She contended that matters being heard by the Constitutional bench of the apex court are those which the whole country should be able to watch.
Attorney General K K Venugopal said that in some countries the proceedings in constitutional courts are transcribed and submitted and that he would apprise the court of his stand on the next date of hearing.
The court has now fixed the plea for further hearing on May 3.
Jaising said that if live streaming of the judicial proceedings was not permitted, it should allow video recording of the same and the videos can be preserved and kept in the Supreme Court Museum.
In a bid to bring in transparency, the top court had last year allowed the installation of CCTV recording with audio in trial courts and tribunals of each state.
Jaising, in her plea, has claimed that in western countries this system is in place and live streaming of court proceedings, including that of the International Court of Justice, are available on YouTube.
Another petition, filed by Nedumpara, has sought video and audio recording of the court proceedings for enhanced transparency and greater accountability.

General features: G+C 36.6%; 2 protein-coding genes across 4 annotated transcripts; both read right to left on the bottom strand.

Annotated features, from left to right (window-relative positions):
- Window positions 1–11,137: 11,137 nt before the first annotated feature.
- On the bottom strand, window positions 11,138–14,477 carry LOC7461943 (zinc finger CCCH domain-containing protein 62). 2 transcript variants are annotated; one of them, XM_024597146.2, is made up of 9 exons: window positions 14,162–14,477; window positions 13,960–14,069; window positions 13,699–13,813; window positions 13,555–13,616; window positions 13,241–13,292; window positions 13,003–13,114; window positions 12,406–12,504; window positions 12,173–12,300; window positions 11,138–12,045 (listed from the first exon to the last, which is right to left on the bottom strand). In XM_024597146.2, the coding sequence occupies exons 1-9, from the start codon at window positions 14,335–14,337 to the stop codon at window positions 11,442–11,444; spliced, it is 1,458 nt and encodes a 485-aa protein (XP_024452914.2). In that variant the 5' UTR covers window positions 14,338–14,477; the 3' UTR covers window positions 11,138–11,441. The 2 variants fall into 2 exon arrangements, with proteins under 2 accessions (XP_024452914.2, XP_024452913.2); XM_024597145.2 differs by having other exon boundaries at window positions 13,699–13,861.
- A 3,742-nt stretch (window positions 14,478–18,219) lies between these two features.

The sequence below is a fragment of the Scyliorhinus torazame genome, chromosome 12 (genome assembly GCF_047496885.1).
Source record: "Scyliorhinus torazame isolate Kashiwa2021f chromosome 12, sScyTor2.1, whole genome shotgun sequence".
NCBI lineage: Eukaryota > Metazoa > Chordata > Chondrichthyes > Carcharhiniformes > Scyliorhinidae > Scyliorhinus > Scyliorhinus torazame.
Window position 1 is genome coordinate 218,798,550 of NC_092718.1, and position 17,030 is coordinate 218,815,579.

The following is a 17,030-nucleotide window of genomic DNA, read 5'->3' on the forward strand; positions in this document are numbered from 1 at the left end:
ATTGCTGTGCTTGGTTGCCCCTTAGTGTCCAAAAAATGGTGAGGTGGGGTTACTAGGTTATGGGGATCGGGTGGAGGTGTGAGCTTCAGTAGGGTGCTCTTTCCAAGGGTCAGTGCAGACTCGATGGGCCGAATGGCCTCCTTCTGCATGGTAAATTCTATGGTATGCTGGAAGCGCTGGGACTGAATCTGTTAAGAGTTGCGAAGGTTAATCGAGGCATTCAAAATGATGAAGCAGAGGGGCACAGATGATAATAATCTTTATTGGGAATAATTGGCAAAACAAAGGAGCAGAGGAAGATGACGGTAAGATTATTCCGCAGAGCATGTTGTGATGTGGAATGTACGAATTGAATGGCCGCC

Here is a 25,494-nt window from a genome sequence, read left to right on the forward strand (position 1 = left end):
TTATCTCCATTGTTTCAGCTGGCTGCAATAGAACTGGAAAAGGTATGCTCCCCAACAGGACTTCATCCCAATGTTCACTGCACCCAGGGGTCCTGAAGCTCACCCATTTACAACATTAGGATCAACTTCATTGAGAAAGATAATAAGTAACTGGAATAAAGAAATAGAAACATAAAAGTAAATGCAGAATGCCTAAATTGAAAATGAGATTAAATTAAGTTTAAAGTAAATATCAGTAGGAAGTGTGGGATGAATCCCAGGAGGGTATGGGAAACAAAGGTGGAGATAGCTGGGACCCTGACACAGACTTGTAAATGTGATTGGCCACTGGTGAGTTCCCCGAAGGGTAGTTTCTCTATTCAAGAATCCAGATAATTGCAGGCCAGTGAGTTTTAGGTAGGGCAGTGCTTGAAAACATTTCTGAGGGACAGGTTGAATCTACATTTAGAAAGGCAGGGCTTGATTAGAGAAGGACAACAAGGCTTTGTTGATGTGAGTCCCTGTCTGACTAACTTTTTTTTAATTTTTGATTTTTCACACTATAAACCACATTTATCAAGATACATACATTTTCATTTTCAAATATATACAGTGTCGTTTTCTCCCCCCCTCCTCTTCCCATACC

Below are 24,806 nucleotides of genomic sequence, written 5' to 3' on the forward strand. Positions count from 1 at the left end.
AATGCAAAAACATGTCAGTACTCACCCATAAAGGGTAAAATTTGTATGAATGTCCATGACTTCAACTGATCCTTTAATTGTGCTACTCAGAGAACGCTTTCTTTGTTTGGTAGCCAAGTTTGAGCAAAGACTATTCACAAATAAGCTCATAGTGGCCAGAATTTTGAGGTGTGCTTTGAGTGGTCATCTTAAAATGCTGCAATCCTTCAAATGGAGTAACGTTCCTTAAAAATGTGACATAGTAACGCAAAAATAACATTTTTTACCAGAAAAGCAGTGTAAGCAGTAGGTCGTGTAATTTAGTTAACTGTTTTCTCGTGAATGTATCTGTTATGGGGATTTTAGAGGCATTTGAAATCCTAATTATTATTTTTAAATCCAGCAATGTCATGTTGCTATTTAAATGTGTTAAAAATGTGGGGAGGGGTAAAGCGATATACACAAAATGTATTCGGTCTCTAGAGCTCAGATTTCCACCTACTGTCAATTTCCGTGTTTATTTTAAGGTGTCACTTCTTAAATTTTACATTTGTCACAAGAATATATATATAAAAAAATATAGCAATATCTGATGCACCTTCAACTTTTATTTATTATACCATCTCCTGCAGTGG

Apart from these two, a third plea has been moved on the same issue by a law student who has sought setting up live streaming rooms within the apex court premises and granting access to legal interns.
The plea, filed by Swapnil Tripathi, a student of National Law University in Jodhpur, has asked for requisite guidelines to facilitate witnessing of proceedings for the interns.
The apex court may place restrictions on such videography and live streaming of proceedings, in cases where there are "countervailing interests of privacy as in family law cases, criminal law cases, as well as in the interests of witness testimonies in criminal matters", she said.